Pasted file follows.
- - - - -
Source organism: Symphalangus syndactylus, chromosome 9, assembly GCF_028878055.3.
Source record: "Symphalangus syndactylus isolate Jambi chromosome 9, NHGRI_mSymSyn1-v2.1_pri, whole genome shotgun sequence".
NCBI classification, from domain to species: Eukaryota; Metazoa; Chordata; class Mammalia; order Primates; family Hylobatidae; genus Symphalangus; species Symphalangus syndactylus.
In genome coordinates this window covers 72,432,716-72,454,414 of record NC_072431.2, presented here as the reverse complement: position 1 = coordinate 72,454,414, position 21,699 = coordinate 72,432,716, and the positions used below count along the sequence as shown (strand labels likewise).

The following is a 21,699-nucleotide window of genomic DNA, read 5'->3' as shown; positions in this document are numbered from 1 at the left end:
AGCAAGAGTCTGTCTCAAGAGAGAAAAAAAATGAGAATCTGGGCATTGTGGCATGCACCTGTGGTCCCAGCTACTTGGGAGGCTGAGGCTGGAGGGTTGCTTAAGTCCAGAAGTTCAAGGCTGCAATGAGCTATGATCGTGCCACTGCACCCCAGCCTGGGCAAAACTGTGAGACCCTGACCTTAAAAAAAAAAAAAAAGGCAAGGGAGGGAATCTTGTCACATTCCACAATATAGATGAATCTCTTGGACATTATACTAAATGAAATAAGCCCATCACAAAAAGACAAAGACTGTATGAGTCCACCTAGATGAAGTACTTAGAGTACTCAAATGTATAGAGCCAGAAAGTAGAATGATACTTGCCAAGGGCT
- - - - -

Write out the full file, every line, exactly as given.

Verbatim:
Source organism: Symphalangus syndactylus, chromosome 9, assembly GCF_028878055.3.
Source record: "Symphalangus syndactylus isolate Jambi chromosome 9, NHGRI_mSymSyn1-v2.1_pri, whole genome shotgun sequence".
NCBI classification, from domain to species: Eukaryota; Metazoa; Chordata; class Mammalia; order Primates; family Hylobatidae; genus Symphalangus; species Symphalangus syndactylus.
In genome coordinates this window covers 72,432,716-72,454,414 of record NC_072431.2, presented here as the reverse complement: position 1 = coordinate 72,454,414, position 21,699 = coordinate 72,432,716, and the positions used below count along the sequence as shown (strand labels likewise).

The following is a 21,699-nucleotide window of genomic DNA, read 5'->3' as shown; positions in this document are numbered from 1 at the left end:
AGCAAGAGTCTGTCTCAAGAGAGAAAAAAAATGAGAATCTGGGCATTGTGGCATGCACCTGTGGTCCCAGCTACTTGGGAGGCTGAGGCTGGAGGGTTGCTTAAGTCCAGAAGTTCAAGGCTGCAATGAGCTATGATCGTGCCACTGCACCCCAGCCTGGGCAAAACTGTGAGACCCTGACCTTAAAAAAAAAAAAAAAGGCAAGGGAGGGAATCTTGTCACATTCCACAATATAGATGAATCTCTTGGACATTATACTAAATGAAATAAGCCCATCACAAAAAGACAAAGACTGTATGAGTCCACCTAGATGAAGTACTTAGAGTACTCAAATGTATAGAGCCAGAAAGTAGAATGATACTTGCCAAGGGCT